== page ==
How successful was Alexander II in dealing with opposition to his regime?

Topics: Russian Empire, Government, Alexander II of Russia Pages: 2 (722 words) Published: December 6, 2014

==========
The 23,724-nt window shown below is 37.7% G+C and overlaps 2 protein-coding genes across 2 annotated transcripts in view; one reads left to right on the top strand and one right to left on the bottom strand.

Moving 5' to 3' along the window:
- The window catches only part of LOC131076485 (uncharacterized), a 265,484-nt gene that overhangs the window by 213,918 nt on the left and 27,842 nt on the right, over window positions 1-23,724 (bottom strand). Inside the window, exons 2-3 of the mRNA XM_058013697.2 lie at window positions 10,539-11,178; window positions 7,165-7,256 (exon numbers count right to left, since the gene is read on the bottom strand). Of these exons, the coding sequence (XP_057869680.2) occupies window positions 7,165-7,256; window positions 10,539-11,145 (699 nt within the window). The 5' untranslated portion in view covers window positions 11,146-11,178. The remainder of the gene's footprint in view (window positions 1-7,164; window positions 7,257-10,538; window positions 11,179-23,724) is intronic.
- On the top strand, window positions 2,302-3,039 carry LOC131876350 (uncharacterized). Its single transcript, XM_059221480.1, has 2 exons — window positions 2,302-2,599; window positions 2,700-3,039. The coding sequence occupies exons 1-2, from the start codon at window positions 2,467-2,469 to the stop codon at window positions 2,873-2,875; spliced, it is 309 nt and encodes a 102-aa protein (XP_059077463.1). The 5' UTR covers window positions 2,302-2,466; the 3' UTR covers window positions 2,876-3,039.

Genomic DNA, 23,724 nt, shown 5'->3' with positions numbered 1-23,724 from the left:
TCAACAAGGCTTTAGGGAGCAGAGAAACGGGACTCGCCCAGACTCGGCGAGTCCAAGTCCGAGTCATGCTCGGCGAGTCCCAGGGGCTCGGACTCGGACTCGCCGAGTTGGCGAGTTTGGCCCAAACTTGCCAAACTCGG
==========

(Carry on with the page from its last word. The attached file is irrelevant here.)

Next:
How successful was Alexander II in dealing with opposition to his regime? Judging by the fact that Alexander was assassinated in 1881 by People’s Will, one would assume that he failed – completely- to overcome opposition to his regime, however he ruled for over 25 years and managed to keep his opposition under control during that time using several different methods and measures which will be discussed in this essay. The first measure he took shortly after he came to power was to emancipate the serfs in order to modernise Russia and finally bring social stability after years of chaos and fighting to keep up with the West. The Emancipation Edict was passed in 1861 but was better known as the “Great Disappointment” due to the fact that state serfs had to wait until 1866 to be freed, and as a result of the redemption tax serfs had to pay back to their former owners for the loss of labour and as payment for the allotments they received at emancipation. The serfs also could not keep the land they had worked - day and night – on and ended up getting bad quality land most of the time as their former owners kept the fertile, good quality land, and this unfair distribution of land led to even more hostility and disappointment. Mirs were set up to provide uniformity and stability. They were responsible for the allocation of land and they had special village courts, which ensured that the peasants remained separate and denied the full equality of other citizens, despite supposedly being “free”. In order to maintain stability in a time of major social change, a further period of reform followed. There was a creation of a new local government – the zemstva –which were the district and provincial councils. Dumas were also set up as urban counterparts, representing ordinary people for the first time, sparking a great hope for social development. There was also judicial reform. In 1864, a trial by jury and public trials were introduced, making corruption in law a thing of the...
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